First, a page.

New lake could be dug in west Norfolk tourism hotspot

The holiday cabins, lake and nature reserve would be developed on land south of the Oakland Gardens, just off the A47

The holiday cabins, lake and nature reserve would be developed on land south of the Oakland Gardens, just off the A47, in the centre of the image. An existing lake can be seen on the other side of the A47, to the north-east. - Credit: Google

A new wildlife lake, eight holiday cabins and 20 new jobs could all be created at a Norfolk garden suppliers, if plans are approved by the local council. 

Family-run Oakland Gardens in Pentney have applied for permission to West Norfolk Borough Council to build the cabins, lake and nature reserve., along with new warehousing, business units and a home for the family to live in. 

In a rationale submitted to the council, the family said their proposals would offer “an additional asset to the already well-established tourist industry in the area”.

The lake would be dug in a location that floods every year, with water level sluice controls used to relieve flooding and drought patterns, and would directly connect to a relief ditch which leads out of the village and onto the Wash.

"We want to improve the area ecologically - we're so blessed to work in a place like this," said Lee Ward, who runs the business with his father, Kerry, and other family members.

He added that the lake and cabins had been "a dream for a long time". 

Each of the cabins would have two bedrooms, and one of the cabins would be reserved exclusively for the use of charities, families in financial difficulties and those with disabled members.

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Mr Ward said: “Fifteen years ago, we were unemployed and our son, aged five, had cancer and was in hospital for a long time.

“He had chemotherapy and we were very poor and understand how those strains of an illness, or disability, in the family can strain a family."

Following the successful treatment, Macmillan Cancer Support sent Lee, his partner Emma, and son Kyle on a holiday to Scotland.

Mr Ward said the trip allowed the family to have "a moment out of reality".

“We will never forget this family lifeline, which is why we want to give back to the community within this project by using one cabin solely for free of charge for charity use.”

New warehousing would allow the existing garden business to grow, which the family say would create “20 additional jobs for local people in both professional and unskilled jobs”.

The Wards currently live in Whaplode, Lincolnshire, and say they could save 1.8 tonnes of CO2 emissions per year by moving to the site they’ve been running since 2007.

If approved, the plan would also see 10 business units and 20 offices built and would be available for internet-based firms that are either services based, or mail-order. 

The council is due to make a decision on whether to grant the plan permission in principle by April 20. 

Pentney... the tourism hotspot

Pentney - located off the A47 between Swaffham and King’s Lynn - is already popular with visitors, with a number of tourism businesses linked to the area's wetlands.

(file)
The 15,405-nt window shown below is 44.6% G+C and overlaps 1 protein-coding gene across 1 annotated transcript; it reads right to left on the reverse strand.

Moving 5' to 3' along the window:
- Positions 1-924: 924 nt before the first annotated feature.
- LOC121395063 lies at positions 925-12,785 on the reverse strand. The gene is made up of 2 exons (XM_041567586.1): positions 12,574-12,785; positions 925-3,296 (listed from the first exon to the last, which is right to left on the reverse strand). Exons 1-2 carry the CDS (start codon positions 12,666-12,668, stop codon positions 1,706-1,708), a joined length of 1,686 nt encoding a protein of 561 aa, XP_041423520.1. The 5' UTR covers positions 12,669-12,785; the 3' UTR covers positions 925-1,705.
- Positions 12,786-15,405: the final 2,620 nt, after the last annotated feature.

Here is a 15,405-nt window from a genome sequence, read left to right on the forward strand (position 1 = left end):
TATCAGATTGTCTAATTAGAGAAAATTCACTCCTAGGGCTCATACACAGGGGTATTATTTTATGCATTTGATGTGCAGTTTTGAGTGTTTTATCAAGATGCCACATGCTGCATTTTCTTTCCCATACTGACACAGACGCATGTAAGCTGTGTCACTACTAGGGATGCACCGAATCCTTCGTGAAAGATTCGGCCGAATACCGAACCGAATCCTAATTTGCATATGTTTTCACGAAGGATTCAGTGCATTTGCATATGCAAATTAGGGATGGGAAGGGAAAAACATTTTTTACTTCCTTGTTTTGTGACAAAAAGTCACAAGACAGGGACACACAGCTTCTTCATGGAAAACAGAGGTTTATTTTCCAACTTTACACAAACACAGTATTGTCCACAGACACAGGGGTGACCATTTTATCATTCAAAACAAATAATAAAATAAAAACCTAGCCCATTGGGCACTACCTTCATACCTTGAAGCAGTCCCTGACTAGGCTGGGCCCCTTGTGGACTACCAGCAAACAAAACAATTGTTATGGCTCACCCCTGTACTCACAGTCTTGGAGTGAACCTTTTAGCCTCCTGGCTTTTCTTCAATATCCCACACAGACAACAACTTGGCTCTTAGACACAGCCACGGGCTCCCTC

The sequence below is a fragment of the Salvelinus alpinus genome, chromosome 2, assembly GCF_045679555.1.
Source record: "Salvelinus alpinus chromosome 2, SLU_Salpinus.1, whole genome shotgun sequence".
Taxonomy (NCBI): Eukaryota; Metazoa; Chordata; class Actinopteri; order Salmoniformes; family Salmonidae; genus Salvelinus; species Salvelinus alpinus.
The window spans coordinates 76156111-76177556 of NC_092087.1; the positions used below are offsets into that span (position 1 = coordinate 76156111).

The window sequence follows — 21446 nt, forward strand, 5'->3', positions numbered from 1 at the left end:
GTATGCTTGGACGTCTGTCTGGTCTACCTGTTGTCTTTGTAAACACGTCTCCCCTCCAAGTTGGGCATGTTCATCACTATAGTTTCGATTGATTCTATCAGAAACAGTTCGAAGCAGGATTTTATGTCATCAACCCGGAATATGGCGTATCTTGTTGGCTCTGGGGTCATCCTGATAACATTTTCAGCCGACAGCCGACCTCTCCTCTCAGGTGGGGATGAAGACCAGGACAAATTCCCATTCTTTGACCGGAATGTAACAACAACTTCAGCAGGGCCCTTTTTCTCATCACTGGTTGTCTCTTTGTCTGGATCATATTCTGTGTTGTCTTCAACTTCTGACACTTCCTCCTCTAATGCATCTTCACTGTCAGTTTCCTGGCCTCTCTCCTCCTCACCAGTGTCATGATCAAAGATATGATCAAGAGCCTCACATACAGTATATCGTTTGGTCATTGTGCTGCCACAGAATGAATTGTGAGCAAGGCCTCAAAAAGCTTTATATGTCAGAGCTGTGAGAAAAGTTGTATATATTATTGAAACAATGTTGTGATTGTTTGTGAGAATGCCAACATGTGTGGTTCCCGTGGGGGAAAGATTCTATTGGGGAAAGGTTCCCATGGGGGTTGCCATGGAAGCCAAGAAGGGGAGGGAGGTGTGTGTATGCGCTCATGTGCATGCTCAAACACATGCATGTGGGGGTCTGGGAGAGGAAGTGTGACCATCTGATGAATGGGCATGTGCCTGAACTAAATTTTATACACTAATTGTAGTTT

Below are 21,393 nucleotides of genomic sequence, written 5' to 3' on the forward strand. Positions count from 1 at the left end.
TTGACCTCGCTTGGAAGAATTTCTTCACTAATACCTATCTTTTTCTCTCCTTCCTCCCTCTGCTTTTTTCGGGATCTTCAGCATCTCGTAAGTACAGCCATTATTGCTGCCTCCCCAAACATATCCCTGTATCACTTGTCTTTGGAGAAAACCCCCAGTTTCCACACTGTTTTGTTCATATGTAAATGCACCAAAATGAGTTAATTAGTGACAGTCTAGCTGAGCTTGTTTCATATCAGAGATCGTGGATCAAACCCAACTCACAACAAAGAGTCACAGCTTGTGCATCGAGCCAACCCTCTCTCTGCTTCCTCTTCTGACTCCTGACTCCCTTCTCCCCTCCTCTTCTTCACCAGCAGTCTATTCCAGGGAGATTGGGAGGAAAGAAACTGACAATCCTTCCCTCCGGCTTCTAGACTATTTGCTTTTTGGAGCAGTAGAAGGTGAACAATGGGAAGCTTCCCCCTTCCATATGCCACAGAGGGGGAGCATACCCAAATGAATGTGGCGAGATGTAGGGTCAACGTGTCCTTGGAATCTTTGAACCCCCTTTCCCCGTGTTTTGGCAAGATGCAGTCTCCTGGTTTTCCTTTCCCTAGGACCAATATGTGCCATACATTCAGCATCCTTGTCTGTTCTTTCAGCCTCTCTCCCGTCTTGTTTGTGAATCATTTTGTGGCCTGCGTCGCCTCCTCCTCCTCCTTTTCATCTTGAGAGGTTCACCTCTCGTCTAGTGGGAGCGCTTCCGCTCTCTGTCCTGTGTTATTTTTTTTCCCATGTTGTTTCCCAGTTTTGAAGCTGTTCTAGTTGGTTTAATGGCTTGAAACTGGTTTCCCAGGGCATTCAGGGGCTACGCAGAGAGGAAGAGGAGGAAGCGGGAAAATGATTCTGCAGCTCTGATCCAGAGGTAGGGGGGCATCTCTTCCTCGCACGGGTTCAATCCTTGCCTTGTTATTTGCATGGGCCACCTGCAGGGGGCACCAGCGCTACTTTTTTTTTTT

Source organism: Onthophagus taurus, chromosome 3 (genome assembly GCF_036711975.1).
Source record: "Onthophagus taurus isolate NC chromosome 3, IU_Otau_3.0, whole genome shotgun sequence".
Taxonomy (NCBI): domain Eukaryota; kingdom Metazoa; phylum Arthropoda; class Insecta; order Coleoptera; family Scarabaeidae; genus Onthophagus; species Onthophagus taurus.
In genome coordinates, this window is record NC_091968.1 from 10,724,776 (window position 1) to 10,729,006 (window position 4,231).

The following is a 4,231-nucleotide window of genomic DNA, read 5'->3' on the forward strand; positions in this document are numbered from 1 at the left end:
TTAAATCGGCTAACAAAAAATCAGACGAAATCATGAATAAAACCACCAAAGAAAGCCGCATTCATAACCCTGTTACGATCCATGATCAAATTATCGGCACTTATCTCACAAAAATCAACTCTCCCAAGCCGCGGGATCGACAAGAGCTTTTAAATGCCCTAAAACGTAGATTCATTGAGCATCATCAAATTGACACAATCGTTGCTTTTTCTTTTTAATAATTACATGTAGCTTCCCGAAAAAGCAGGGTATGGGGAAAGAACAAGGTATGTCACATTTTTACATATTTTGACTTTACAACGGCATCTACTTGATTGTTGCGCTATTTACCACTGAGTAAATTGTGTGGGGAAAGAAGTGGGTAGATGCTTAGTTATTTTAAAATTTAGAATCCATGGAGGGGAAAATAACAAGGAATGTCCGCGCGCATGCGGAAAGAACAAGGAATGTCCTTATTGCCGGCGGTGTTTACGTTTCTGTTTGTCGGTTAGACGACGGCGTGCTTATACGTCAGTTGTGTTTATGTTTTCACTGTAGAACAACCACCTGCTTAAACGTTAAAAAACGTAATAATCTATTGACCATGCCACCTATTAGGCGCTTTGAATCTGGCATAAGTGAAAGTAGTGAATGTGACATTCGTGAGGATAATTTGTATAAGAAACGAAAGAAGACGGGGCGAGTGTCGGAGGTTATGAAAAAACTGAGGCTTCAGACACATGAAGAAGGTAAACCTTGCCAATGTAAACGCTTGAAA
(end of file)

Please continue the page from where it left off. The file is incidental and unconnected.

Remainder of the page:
Tourists to Pentney's existing lakes can enjoy waterskiing and the hospitality of several holiday lodges, while the village’s two spa resorts attract people looking to unwind in rural Norfolk.

Pentney Woods

A holiday park with 38 eco lodges could be built at Pentney Woods, near King's Lynn - Credit: Chris Bishop

And under another plan awaiting approval from West Norfolk council, Pentney Woods could soon host 38 new eco lodges

Pentney Priory, now known as Pentney Abbey, was an Augustinian priory.

The Pentney Priory Gatehouse have recieved a grant from English Heritage for £200,000 to help save i

The Pentney Priory Gatehouse have recieved a grant from English Heritage for £200,000 to help save it from collasping. Picture: Matthew Usher. - Credit: Matthew Usher

Its ruins mostly comprise a flint-built grade-I listed gatehouse and can be booked for weddings. 

Nearby Narborough, just east of Pentney, offers trout and coarse fishing, as well as caravanning, at its own lakes.

Narborough Bone Mill on the river Nar, just south of Pentney, is the only surviving Norfolk bone mill of which substantial workings remain.

From left, Dennis Greeno, Eddie Hall, Graham Bartlett, Breckland councillor Peter Wilkinson, David B

From left, Dennis Greeno, Eddie Hall, Graham Bartlett, Breckland councillor Peter Wilkinson, David Burchell and John Atkinson at Narborough Bone Mill. Picture: Matthew Usher.

The mill was used to render down bones from local slaughterhouses and from the whaling industry into agricultural fertiliser, with bones transported up the River Nar by barge from a blubber-processing factory at South Lynn.

Narborough Bone Mill when it was in use.

Narborough Bone Mill when it was in use. - Credit: Archant

The mill’s 16-foot diameter (4.9m) waterwheel and the foundations of the main mill building can be viewed today by walkers on the Nar Valley Way.